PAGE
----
I also have weakness in my whole body which can be very frustrating and scary at times and some days it's worse than other days. So for example my arms can become heavy and floppy and I lose all my strength in them. As well as this I can also get a tremor which of me is usually in my legs when I trying to walk or in my hands and arms when I'm trying to complete tasks like carry a cup.

These issues with mobility and movement fall under the subcategory called Functional Movement Disorder.

Chronic pain is another big feature for me and happens when signals of pain remain active in the nervous system for weeks, months, or even years and unfortunately FND related pain does not always respond to medication. Sometimes my pain is just there in the background, other times I double bent in agony.

Bladder and bowel problems. I have incontinence because my brain does’t tell me that I need to go for a wee until its too late with is quite embarrassing and affects my day and night too because I'm needing to make urgent dashes to the loo and because of my mobility problems I can't always make it in time so I wear incontince pads which is hard to accept at the age of 24. I also have bowel issues again because my gut is slow and is complicated by my hypermobility disorder.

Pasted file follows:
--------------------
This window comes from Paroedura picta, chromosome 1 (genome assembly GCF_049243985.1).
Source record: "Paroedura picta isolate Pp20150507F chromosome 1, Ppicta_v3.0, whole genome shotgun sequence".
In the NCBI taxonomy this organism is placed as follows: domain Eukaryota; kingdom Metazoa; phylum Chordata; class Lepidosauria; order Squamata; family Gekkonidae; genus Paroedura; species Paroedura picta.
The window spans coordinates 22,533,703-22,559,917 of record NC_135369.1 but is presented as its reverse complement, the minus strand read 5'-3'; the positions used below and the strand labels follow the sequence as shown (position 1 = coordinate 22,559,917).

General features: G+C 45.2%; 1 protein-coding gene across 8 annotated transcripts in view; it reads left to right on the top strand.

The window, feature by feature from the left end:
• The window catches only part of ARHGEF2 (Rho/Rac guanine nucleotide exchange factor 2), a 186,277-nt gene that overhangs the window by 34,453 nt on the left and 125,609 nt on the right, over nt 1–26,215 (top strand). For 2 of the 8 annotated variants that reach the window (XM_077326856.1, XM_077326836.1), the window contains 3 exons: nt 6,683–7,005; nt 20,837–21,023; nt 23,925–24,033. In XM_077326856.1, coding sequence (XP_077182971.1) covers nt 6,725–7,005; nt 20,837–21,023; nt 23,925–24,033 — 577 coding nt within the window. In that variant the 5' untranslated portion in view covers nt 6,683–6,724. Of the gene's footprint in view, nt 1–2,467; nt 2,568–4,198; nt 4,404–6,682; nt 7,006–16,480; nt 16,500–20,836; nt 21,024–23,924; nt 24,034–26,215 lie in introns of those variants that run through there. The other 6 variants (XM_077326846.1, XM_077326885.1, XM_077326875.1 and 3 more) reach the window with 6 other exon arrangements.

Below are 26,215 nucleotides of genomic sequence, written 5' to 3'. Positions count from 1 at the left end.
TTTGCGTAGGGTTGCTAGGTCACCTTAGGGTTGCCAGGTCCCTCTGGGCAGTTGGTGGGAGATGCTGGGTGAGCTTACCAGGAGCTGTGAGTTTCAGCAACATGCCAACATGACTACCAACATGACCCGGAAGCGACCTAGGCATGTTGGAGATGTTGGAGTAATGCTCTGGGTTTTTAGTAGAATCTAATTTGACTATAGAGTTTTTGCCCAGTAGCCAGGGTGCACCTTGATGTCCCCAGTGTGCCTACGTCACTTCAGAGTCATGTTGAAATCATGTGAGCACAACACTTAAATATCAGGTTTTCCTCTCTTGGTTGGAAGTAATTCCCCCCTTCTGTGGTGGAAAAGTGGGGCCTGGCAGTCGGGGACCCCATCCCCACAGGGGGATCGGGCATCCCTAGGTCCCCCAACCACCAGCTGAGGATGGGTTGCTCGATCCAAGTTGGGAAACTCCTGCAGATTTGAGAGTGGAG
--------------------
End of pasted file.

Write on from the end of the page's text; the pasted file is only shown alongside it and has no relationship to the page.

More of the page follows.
'Brain fog' and cognitive difficulties are another feature I have. I get very forgetful and confused for example  recently I used a plastic plate until the microwave grill - oops! Some of my cognitive symptoms can include confusion, forgetfulness, fatigue, difficulty with thinking, focus and completing tasks and poor concentration. Keeping a blog is difficult as a result so I schedule posts and type ahead of time and add on here and there until it's completed and ready to be published. 

Memory loss is more than usual moments of forgetfulness for example I lose the name of common words so you might find me saying "that thing that you sit at to eat" as I've forgotten the word 'table'.